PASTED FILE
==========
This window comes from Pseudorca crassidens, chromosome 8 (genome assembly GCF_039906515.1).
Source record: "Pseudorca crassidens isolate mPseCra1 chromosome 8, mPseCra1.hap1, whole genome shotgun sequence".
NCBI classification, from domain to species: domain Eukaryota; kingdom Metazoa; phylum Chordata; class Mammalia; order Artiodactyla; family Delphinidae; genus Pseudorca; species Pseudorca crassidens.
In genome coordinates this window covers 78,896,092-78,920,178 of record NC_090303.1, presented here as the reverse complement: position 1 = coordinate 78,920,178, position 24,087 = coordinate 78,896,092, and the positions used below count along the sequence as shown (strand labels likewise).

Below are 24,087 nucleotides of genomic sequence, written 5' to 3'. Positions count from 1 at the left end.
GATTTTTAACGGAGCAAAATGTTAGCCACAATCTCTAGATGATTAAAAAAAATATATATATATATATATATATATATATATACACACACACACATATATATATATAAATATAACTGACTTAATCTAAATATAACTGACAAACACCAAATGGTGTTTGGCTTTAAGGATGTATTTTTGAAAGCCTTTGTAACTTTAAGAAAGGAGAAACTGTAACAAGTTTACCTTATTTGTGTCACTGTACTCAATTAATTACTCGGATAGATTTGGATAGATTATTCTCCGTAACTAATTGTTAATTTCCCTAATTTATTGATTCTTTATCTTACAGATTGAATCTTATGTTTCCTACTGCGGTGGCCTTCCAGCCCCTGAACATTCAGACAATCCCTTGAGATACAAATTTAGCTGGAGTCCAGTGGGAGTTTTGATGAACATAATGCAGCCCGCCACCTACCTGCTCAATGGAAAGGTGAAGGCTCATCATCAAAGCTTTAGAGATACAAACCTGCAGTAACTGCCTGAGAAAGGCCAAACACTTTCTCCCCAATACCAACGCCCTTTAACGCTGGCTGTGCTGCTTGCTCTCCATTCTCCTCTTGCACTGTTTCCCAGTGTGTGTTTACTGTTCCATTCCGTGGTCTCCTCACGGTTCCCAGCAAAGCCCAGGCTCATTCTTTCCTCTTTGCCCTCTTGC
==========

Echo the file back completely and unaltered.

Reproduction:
This window comes from Pseudorca crassidens, chromosome 8 (genome assembly GCF_039906515.1).
Source record: "Pseudorca crassidens isolate mPseCra1 chromosome 8, mPseCra1.hap1, whole genome shotgun sequence".
NCBI classification, from domain to species: domain Eukaryota; kingdom Metazoa; phylum Chordata; class Mammalia; order Artiodactyla; family Delphinidae; genus Pseudorca; species Pseudorca crassidens.
In genome coordinates this window covers 78,896,092-78,920,178 of record NC_090303.1, presented here as the reverse complement: position 1 = coordinate 78,920,178, position 24,087 = coordinate 78,896,092, and the positions used below count along the sequence as shown (strand labels likewise).

Below are 24,087 nucleotides of genomic sequence, written 5' to 3'. Positions count from 1 at the left end.
GATTTTTAACGGAGCAAAATGTTAGCCACAATCTCTAGATGATTAAAAAAAATATATATATATATATATATATATATATATACACACACACACATATATATATATAAATATAACTGACTTAATCTAAATATAACTGACAAACACCAAATGGTGTTTGGCTTTAAGGATGTATTTTTGAAAGCCTTTGTAACTTTAAGAAAGGAGAAACTGTAACAAGTTTACCTTATTTGTGTCACTGTACTCAATTAATTACTCGGATAGATTTGGATAGATTATTCTCCGTAACTAATTGTTAATTTCCCTAATTTATTGATTCTTTATCTTACAGATTGAATCTTATGTTTCCTACTGCGGTGGCCTTCCAGCCCCTGAACATTCAGACAATCCCTTGAGATACAAATTTAGCTGGAGTCCAGTGGGAGTTTTGATGAACATAATGCAGCCCGCCACCTACCTGCTCAATGGAAAGGTGAAGGCTCATCATCAAAGCTTTAGAGATACAAACCTGCAGTAACTGCCTGAGAAAGGCCAAACACTTTCTCCCCAATACCAACGCCCTTTAACGCTGGCTGTGCTGCTTGCTCTCCATTCTCCTCTTGCACTGTTTCCCAGTGTGTGTTTACTGTTCCATTCCGTGGTCTCCTCACGGTTCCCAGCAAAGCCCAGGCTCATTCTTTCCTCTTTGCCCTCTTGC